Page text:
Green Day’s Billie Joe Armstrong has always been willing to discuss his love of the Who, but it’s hard to imagine that the young SoCal punk singing about masturbation in the early ’90s ever thought he’d see his music turned into possibly the most vaunted rock opera since
, an album that shocked the world with its grandiosity in the buildup to the 2004 election, has come somewhat back into favor now that the ultimate mission of
—getting Bush out of the White House and getting erstwhile slackers off their asses—have both become realities. Now, a full fledged musical is being planned for a September debut at the Berkeley Repertory Theater’—and if the production team is any indication, Broadway may not be that far away.
Director Michael Mayer, who won a Tony-award for directing the youthful, rock infused
, was at the helm of launching the project. While in rehearsal for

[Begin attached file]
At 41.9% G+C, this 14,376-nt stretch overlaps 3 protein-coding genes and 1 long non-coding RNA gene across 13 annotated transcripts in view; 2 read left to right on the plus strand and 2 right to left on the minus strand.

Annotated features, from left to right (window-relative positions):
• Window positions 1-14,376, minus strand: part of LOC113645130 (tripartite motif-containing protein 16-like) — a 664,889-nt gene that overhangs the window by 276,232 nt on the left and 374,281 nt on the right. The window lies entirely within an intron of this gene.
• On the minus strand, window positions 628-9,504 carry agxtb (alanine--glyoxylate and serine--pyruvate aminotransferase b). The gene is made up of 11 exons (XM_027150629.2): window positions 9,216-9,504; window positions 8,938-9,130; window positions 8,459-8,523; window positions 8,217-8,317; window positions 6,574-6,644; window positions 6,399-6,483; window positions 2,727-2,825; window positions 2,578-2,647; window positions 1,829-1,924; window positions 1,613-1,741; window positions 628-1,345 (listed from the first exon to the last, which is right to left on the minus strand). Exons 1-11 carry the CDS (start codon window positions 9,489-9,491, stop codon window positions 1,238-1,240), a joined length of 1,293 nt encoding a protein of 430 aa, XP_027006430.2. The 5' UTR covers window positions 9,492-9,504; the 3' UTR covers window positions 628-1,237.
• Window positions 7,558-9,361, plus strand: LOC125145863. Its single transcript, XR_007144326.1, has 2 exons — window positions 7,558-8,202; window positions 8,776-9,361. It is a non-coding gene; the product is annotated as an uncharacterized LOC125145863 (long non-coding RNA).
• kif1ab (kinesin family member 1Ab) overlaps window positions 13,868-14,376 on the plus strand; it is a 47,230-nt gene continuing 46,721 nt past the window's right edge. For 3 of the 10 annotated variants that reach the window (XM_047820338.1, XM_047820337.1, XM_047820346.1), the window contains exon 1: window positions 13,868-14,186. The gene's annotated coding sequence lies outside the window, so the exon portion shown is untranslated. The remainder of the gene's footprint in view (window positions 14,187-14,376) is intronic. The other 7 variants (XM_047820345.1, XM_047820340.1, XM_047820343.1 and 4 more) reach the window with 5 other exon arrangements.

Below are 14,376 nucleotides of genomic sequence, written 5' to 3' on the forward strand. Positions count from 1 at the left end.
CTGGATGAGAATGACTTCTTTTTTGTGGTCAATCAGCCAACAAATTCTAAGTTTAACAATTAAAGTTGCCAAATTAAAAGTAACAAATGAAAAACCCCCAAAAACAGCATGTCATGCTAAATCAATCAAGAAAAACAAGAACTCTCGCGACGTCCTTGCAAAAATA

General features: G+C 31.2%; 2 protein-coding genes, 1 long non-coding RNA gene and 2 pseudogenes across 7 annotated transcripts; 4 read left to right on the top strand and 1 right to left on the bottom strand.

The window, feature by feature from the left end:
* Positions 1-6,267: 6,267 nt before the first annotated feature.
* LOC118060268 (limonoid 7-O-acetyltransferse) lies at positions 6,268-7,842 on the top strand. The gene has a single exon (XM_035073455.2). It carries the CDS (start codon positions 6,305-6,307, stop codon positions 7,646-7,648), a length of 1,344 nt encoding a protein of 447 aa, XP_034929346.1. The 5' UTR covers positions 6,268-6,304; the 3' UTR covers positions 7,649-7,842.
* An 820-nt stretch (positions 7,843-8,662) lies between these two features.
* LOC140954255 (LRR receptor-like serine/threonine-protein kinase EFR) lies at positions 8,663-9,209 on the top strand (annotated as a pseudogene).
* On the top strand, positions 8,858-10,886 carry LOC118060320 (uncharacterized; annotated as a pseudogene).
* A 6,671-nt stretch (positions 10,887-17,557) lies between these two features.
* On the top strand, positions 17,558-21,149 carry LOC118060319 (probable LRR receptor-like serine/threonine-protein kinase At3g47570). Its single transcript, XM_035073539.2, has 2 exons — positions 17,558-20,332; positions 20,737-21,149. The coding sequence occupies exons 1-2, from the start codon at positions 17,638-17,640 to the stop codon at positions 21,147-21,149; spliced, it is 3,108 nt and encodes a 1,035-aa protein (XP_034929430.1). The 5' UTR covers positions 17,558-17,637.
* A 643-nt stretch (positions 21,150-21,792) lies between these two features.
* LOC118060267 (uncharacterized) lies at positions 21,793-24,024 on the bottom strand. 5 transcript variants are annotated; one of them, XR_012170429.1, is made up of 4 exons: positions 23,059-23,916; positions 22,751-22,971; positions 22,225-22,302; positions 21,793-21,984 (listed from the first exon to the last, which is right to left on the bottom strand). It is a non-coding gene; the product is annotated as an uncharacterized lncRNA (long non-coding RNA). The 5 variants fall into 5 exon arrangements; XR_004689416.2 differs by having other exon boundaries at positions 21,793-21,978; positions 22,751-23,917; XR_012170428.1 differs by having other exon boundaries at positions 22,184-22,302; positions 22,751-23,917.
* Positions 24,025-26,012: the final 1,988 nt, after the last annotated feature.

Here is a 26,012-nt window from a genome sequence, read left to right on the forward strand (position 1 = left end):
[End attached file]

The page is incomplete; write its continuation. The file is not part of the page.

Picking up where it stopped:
musical about breaking through the puritanical conformity of 19th century Germany with sexual and intellectual liberation, Mayer found inspiration from Green Day’s
and its hit single "Boulevard of Broken Dreams." He and his production team approached Green Day about pursuing a show—to which the band, shocked that someone would even partake in the idea, consented:
It doesn’t make a lot of sense,” Mr. Armstrong, the Green Day singer and guitarist, said of this new partnership in a telephone interview, “but that’s what I love about it. When people see it, it’s going to be my wildest dream.
Of course, there have been an endless stream of Broadway flops in recent years that have tried to milk the legacy of famous musicians like Bob Dylan, Johnny Cash, John Lennon, and Elvis with “jukebox musicals.” The rock musicals that have succeeded have put a heavier emphasis on plot—however flimsy—such as
’s with Abba or
’s take on Billy Joel.
, however, aready has a fully-formed, pre-packaged plot to work with, one that is heavily influenced by
, a rock opera that had a successful Broadway run in the early ’90s.
There is no word yet on how the book/libretto for the adaptation will be handled, and Armstrong has admitted, ““It’s not the most linear story in the world.” The news comes as Green Day is prepping the release of its second rock opera album,
21st Century Breakdown
New York Times